Building a Better Possum/Rat Trap

September 6, 2022 1:02 pm

Blog by Brett Butland – Landscape Director, Predator Free 2050 Limited

It’s always a pleasure to see the companies we support grow and flourish, and in July I had the privilege of visiting NZ Autotraps in Whakatāne to celebrate the launch of their new factory. It’s been up and running for a wee while, but Covid-19 has postponed many opportunities for celebration around the country.

We’ve worked with NZ AutoTraps since November 2019, when it started as a two-person team in Hamilton. Since then, they have opened a new facility employing 18 people and have now sold over 10,000 AT220 self-resetting traps, which can trap both possums and rats.

The AT220s are “set and forget” for up to six months, and can be monitored from a distance using telemetry. The trap is freshly baited each night with non-toxic lure from the lure tank.

When most companies invest, they are generally looking for a financial return. At Predator Free 2050 Limited we are looking for a different sort of return – improving our natural environment through the removal of invasive predators.

We do that in two ways. We invest in large scale predator eradication projects, such as the Korehāhā Whakahau project just up the road from the factory. And we invest in research and development – new science and innovative tools which help those projects to be more effective.

As the large-scale landscape projects expand, it has created a demand for new and improved tools (eg, lures, traps, cameras and communications networks) to get the job of predator eradication done now.

Our Products to Projects workstream supports kiwi ingenuity to develop and produce these tools.

The investment in NZ AutoTraps has certainly paid off. The AT220 trap has changed the game and saves predator eradication projects across the country huge amounts of time, money, and effort. At the event, Craig Salmon of Bay Bush Action, Northland spoke about the results from their 12 month trial using only AT220s to achieve and maintain zero rats across 250 hectares. And Kevin Bain, NZ Autotraps inventor, unveiled their newest innovation, a prototype kea-proof trap, and looked to the future potential of trapping technology with smart traps.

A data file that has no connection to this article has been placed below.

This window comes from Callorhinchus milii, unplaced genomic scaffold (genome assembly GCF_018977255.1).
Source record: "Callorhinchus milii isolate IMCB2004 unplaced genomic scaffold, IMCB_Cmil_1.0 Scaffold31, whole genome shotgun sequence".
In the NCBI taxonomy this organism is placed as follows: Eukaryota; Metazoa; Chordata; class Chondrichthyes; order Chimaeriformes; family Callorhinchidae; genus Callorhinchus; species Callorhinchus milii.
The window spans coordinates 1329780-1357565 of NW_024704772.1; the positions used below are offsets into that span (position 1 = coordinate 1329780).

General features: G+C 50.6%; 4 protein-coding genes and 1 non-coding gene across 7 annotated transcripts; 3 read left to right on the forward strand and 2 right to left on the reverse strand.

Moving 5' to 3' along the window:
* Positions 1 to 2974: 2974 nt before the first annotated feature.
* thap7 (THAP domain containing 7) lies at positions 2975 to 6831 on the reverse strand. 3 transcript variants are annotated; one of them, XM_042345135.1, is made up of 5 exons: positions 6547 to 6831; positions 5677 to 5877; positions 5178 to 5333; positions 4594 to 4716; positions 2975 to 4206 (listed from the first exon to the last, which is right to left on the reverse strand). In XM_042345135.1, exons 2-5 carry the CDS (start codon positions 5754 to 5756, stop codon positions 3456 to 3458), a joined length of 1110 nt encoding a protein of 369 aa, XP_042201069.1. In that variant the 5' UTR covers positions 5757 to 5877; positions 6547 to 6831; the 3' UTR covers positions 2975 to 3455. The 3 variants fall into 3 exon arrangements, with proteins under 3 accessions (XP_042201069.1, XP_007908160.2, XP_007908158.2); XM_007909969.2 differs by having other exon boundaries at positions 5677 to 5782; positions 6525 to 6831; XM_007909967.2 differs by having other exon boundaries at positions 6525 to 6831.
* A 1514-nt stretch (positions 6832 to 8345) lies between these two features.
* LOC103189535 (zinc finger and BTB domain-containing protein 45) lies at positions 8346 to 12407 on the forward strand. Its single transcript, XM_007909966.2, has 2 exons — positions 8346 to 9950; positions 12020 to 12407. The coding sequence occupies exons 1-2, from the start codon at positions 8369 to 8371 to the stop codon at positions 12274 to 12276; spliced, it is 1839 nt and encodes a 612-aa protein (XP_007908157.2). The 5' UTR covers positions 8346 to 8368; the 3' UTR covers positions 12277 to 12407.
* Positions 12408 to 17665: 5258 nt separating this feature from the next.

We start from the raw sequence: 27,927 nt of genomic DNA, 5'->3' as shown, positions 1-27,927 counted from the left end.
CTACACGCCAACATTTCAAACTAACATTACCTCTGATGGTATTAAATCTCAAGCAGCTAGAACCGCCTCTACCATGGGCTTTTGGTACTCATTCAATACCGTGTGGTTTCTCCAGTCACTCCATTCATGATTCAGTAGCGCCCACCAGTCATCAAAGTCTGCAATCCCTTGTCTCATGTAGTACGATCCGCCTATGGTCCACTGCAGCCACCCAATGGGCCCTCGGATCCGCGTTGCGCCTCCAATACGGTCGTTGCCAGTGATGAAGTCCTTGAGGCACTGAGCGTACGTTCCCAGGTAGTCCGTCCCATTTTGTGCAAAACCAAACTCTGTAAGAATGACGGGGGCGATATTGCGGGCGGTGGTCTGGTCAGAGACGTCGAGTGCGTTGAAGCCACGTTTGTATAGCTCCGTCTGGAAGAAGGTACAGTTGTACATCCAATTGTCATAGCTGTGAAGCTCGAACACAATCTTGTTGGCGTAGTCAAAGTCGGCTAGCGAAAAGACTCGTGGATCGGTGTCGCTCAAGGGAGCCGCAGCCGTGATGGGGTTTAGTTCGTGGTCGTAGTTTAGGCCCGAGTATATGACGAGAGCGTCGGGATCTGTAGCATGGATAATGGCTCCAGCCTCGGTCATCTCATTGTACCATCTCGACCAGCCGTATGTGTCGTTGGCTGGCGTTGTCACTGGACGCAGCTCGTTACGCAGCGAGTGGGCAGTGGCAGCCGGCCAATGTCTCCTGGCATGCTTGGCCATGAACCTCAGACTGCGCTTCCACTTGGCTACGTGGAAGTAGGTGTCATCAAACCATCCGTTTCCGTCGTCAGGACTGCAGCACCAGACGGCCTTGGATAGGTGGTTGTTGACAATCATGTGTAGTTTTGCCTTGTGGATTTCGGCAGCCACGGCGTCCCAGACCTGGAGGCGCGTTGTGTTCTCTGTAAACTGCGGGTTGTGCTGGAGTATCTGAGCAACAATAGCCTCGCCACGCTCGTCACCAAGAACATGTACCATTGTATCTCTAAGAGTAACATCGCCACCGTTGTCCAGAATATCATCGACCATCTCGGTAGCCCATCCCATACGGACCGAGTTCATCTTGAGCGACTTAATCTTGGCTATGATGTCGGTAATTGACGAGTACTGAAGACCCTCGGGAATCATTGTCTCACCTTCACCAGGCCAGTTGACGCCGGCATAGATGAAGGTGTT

Take a look at how the AT220 came to be and how it has been performing in the field.

We were also very pleased to see the innovative approach of NZ AutoTraps in developing the AT220, and to their willingness to work with the projects to further refine the product once it was in the field – a great example of R&D with end-users.

The investment for these products comes from Provincial Growth Fund and Jobs for Nature, and is delivering results, through company growth, creating more jobs and getting Aotearoa closer to our target of being predator free by 2050.

More information on Products to Projects

Since its establishment, we have co-funded the development of 24 new tools, and seven of these tools are already available for projects to use.

1. AT220 Auto-Resetting Possum and Rat Trap (NZ AutoTraps)

2. Poa Uku (‘clay lure’) – A long-life ceramic lure that can attract predators to traps or other devices for over six months. (Boffa Miskell)

3. High-interaction Rate Trap – A motion-sensor triggered live trap for targeting remaining hard-to-control individuals. (The Cacophony Project)

4. Backcountry Camera – A thermal detection video camera complete with onboard image recognition AI and remote reporting. (ZIP – Zero Invasive Predators)

5. OutPost – An automated reporting system to enable timely and cost-effective transfer of field data from landscape-scale projects. (ZIP – Zero Invasive Predators)

6. MotoLure – A mechanical lure-dispenser, delivering a preset amount of lure for up to one year without manual service. (ZIP – Zero Invasive Predators)

7. PosStop – A tried and true live capture possum trap, the PCR No 1 leg-hold, in an effective raised set with remote locking. (ZIP – Zero Invasive Predators)

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